Desperately seeking Sandra

It's not mentioned in Radio Times, but Friday was oral sex night. You can't yet show it, but there's nothing to stop people being vocal about it. Sandra Bernhard, the lesbian beanstalk with the Wyf of Bath leer who was the subject of a hagiography on Arena (BBC 2), has constructed a career out of talking about it. And the sniggering Viva Cabaret (C4) returned with a compere whose act is rather more lingual than linguistic. Here we ask the question on everyone's lips: exactly how side-splitting is the word blow-job?

Call me old-fashioned but if you've got to draw the line somewhere, please could it be anywhere above Mark Thomas. Those about to scan this space for quotations from his act may as well stop now: all you need to know about it is that here is further proof that female genitalia are wit-resistant, especially if it's male wit. It's only fair to report that Thomas's live audience laughed until they were as blue in the face as he was blue in the mouth, but that just confirms the suspicion you must always have had that audiences in studios will laugh at anything. Especially when the floor manager is holding up a large card that tells them to.

Bernhard's comedy might not be in good taste, but at least it's in a good cause. It's just that when that cause needs exegesis, you're reminded of the adage that a joke requiring explanation is no joke. 'Confession of a Pretty Lady' was one of those Arena profiles that fawningly takes the subject at their own word: 'Sandra Bernhard has approached the concept of fame entirely on her own uncompromising terms,' the voice-over loftily advised. 'She's an actress, singer, writer and model who has generated for herself a myth of sexual ambiguity . . . one of the most recognisable faces in the counter-culture scene.' Don't you just retch at that ghettoising phrase, 'counter-culture scene'?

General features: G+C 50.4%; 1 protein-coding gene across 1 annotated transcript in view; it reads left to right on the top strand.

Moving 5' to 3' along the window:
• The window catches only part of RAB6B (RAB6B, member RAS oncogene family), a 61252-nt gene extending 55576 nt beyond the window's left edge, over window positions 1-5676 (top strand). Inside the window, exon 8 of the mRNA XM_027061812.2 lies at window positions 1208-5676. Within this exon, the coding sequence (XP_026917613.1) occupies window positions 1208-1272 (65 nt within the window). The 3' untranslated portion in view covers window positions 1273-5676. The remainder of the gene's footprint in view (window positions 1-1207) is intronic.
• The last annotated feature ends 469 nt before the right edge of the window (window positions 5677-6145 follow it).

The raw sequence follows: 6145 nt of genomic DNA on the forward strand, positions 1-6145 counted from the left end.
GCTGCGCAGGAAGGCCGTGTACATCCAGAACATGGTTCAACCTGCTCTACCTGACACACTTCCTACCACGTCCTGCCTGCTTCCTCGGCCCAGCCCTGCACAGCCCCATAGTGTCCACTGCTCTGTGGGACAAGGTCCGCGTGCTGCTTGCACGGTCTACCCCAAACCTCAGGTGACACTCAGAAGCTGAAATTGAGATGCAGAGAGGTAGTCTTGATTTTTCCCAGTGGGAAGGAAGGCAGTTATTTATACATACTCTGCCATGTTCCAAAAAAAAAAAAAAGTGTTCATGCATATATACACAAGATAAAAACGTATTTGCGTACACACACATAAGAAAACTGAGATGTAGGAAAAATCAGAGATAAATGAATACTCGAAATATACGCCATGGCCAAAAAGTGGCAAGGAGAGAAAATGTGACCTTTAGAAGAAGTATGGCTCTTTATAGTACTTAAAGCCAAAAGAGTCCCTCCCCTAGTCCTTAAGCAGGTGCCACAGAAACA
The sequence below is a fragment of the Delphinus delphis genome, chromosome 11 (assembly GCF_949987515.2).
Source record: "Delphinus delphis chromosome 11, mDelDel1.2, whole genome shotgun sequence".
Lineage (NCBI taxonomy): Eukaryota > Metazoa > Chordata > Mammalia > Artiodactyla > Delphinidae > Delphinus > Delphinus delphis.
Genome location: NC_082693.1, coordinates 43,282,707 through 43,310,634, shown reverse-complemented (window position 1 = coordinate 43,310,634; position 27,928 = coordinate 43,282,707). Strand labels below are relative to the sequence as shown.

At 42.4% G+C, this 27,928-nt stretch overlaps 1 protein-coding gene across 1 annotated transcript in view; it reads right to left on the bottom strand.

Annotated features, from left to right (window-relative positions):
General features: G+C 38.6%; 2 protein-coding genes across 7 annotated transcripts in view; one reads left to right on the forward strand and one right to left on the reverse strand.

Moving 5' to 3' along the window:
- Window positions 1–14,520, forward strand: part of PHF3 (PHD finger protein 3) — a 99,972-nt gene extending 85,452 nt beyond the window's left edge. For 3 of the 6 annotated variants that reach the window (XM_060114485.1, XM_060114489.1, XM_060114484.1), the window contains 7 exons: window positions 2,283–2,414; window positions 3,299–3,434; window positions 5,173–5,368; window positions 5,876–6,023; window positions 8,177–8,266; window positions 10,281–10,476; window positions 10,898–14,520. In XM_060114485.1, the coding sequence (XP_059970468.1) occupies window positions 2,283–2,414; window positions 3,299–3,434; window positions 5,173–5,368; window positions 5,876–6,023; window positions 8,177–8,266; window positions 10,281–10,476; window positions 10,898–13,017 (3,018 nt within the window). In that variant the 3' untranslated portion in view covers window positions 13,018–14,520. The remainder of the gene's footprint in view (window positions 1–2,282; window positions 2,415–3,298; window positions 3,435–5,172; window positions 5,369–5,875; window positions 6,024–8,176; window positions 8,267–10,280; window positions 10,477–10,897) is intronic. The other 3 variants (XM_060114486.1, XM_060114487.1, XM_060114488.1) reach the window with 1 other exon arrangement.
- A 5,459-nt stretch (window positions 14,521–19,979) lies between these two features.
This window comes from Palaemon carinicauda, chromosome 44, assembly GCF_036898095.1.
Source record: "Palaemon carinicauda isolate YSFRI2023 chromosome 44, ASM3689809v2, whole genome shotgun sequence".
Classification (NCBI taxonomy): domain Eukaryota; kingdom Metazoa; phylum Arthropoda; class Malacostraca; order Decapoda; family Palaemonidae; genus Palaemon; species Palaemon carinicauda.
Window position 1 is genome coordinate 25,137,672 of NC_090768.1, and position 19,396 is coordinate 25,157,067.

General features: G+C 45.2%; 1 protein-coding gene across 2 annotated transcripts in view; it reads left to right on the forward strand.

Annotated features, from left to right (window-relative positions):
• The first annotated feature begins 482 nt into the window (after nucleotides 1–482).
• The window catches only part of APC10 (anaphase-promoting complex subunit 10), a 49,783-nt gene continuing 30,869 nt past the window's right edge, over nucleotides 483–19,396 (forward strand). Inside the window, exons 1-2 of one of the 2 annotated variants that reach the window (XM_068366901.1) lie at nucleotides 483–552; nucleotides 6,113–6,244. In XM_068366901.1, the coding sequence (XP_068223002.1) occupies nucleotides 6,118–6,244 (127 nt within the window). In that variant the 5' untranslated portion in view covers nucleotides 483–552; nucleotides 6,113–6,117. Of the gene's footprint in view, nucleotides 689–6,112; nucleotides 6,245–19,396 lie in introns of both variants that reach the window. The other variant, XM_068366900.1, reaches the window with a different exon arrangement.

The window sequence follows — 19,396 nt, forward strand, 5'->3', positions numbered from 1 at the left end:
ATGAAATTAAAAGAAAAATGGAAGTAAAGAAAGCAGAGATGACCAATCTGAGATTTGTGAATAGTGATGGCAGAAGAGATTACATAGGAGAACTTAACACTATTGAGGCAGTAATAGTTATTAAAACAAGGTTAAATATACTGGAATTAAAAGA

There's a time and a place for a polysyllable. For some reason, the analysis of the socio-political aspirations of lesbianism has found its time and place this month on our screens. We found out in the course of this portrait exactly what statement Bernhard was making when she posed in nothing but gold paint for Playboy, what her mum wanted her to be (dental hygienist or manicurist), and how she gets around Los Angeles (in a soft-top flanked by leathered women

outriders).

But a more interrogative profile than one which drew on plaudits from all over New York (Scorsese, Paglia, other machine-gun mouths) might have asked Bernhard about her very public relationship with Madonna. Not, 'Did they sleep together?' but 'Did they come together for shamelessly promotional purposes?' The footage of Bernhard on Broadway that formed a big chunk of the film included a good joke about her new coffee-table book, Neurotica; elsewhere she has saucily referred to Madonna as Madinner. Also, Bernhard claimed that her brand of lesbian triumphalism makes women of both bents feel good, but the evidence from her stage act suggested that the flipside of straight tolerance of gays is gay intolerance of straights. That heterosexuality is boring is one of her staple gags, but a minority of her audience is not amused.

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